Just as some prefer some stuffed toys over others, some friends over others, some siblings over others, etc, those in the academia have our sets of preferences. Right now, right here, I am talking about our guiding beacons of light through our journey of sense making and writing. There are those texts that we absolutely have to refer to in our own writings — attributing to it to support or refute our arguments. Then there are those texts that we read and get guidance but never have to really use in our own writing. These texts I say are the most important ones. Like for me, I came across this one book “how to write a better thesis” and I fell in love with the book. Having a book that I can refer to from time to time was not enough. The book was there in the Library; if someone else had borrowed it I could always reserve and have it with me within a week or so. That was not enough. I had to possess the book. I bought it. The book was so important to me that I bought it! I mean how many books that you refer to in your own writing, do you go and buy a copy for yourself?
Hence, therein lies the importance of this book. If you look at a bibliomatric study, this book might not be on the highly sought after, highly used books – simply because it might not have been referred to as much as we refer to seminal works like Creswell’s Designing Mixed Methods Research.
The point of this rant is that book I bought 6 or so years ago while doing my MPhil. Upon completion of my studies I returned home and to be a good citizen I wanted others to benefit from the book. I donated it to the one and only University Library. From time to time, I did direct the students I was supervising to go check the book out. I do not believe they had the time to do that with their one semester research on top of two or three course work units. Nonetheless, the book was there for the taking.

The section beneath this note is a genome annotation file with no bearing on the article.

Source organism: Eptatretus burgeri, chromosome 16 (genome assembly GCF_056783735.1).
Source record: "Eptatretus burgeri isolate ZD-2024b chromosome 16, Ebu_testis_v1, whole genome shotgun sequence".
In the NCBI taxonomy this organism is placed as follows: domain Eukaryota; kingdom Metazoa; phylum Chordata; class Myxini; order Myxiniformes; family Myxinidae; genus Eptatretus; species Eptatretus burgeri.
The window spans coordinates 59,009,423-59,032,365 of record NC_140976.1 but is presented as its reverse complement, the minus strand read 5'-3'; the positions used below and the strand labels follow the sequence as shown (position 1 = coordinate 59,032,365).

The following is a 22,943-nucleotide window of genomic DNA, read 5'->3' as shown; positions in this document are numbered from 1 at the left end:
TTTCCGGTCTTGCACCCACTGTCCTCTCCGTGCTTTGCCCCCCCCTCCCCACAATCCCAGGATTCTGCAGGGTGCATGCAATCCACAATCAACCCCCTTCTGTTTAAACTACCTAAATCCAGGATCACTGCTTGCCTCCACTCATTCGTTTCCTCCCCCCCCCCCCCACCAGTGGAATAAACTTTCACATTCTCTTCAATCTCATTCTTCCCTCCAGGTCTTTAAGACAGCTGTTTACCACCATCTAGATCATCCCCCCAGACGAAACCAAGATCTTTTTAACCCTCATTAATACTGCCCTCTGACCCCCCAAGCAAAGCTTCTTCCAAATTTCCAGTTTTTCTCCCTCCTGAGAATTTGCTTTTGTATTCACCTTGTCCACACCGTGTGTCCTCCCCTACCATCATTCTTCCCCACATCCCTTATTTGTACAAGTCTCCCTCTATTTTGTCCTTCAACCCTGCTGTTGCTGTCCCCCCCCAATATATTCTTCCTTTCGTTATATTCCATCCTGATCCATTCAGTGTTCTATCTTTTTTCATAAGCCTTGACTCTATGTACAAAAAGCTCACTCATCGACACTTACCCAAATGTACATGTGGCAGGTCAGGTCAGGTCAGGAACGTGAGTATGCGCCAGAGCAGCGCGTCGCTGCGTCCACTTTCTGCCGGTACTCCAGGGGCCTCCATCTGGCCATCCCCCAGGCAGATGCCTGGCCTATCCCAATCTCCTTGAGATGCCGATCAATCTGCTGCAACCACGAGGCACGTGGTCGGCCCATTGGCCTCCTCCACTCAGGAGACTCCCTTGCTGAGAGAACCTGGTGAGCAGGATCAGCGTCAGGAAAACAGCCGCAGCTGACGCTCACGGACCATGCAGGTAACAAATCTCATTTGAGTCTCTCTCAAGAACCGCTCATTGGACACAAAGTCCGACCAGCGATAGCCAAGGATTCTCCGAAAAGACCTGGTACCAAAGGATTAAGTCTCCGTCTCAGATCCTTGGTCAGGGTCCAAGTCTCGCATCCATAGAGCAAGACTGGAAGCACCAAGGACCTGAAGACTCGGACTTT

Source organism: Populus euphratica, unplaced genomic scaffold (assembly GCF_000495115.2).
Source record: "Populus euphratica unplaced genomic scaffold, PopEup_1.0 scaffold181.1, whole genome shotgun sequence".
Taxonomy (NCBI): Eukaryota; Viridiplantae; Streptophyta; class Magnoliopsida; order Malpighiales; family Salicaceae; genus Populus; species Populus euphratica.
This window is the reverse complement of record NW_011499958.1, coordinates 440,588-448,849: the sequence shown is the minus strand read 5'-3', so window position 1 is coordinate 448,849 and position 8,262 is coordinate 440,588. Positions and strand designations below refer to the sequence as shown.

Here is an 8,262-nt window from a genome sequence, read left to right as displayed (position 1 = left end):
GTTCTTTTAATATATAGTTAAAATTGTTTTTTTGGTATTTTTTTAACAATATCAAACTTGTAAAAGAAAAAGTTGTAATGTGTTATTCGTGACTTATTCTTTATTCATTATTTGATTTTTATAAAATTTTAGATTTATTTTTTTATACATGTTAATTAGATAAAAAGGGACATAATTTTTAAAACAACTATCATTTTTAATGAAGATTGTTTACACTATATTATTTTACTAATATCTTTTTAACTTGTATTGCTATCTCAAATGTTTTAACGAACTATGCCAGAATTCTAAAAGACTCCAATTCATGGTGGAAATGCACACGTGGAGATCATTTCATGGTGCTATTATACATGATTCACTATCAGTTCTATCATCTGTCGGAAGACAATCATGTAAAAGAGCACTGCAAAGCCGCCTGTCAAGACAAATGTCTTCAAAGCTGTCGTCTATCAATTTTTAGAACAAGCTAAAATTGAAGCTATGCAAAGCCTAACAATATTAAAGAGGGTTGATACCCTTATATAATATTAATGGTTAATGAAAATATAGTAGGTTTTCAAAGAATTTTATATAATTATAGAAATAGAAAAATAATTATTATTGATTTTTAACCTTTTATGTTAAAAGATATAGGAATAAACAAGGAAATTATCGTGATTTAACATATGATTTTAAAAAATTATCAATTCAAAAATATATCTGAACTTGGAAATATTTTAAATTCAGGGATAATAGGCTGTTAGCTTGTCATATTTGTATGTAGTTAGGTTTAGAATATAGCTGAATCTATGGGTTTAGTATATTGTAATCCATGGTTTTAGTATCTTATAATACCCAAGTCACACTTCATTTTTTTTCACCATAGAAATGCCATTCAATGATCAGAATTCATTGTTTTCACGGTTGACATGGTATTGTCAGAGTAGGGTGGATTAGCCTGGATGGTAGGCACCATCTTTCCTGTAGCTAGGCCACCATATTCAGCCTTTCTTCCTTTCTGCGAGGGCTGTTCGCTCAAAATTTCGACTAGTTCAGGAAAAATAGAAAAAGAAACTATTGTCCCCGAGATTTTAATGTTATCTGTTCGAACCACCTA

Right here right now, while I am struggling through my research formulation and the candidacy proposal writing, I am reminded of the book. I hiked all the way to the library to seek out the book. For the love of God, I couldn’t recall the title, nor the author. I know! I say the book is important, and yet I have managed to let the important details slide from my mind. So, to trace the book I sought out an online copy of my thesis from the library database and browsed through the reference list hoping to jog my memory. Alas! I then tried to recall the title and what came to my mind was PhD. I remember that the book was mostly centered around a PhD thesis. This keyword failed me. I tried using “research” and still did not find it. I was almost going to give up when an idea hit me. I knew I had donated the book to our library back home. I went on to the library OPAC (Note, there is so much improvement needed to that one) and searched for “research” sorting it in the ascending order of the year. Too many titles were listed but still I labored on until as far as 2003. But the book surely cannot be anything older than 2005 or so – that’s what I remembered. Then, it occurred to me to chase it up by the accession number. I clearly remember a title of another book I donated with that one. Ranjit Kumar’s Research Methodology (2nd ed), another favorite of mine. So, I searched that book, looked up the barcode (C039455) and then searched all the barcodes ascending and descending from that. After some failed attempts I landed on C039453.
Sweet heavens. A rush of relief to see that orange cover; the realization that nothing I thought of was on the title of the book; another search on my reference list and it was confirmed I have not referred to the book. So there goes. We don’t always don’t necessarily refer to authors that have helped us.
Here I go again and find a new edition of the title at Curtin Library. I feel much less burdened to know I can have the book.
That’s how one procrastinate in style. 🙂
For those of you who might want to see what this book is about, here are the details.
How to write a better thesis / David Evans; Paul Gruba (c2002) – 2nd edition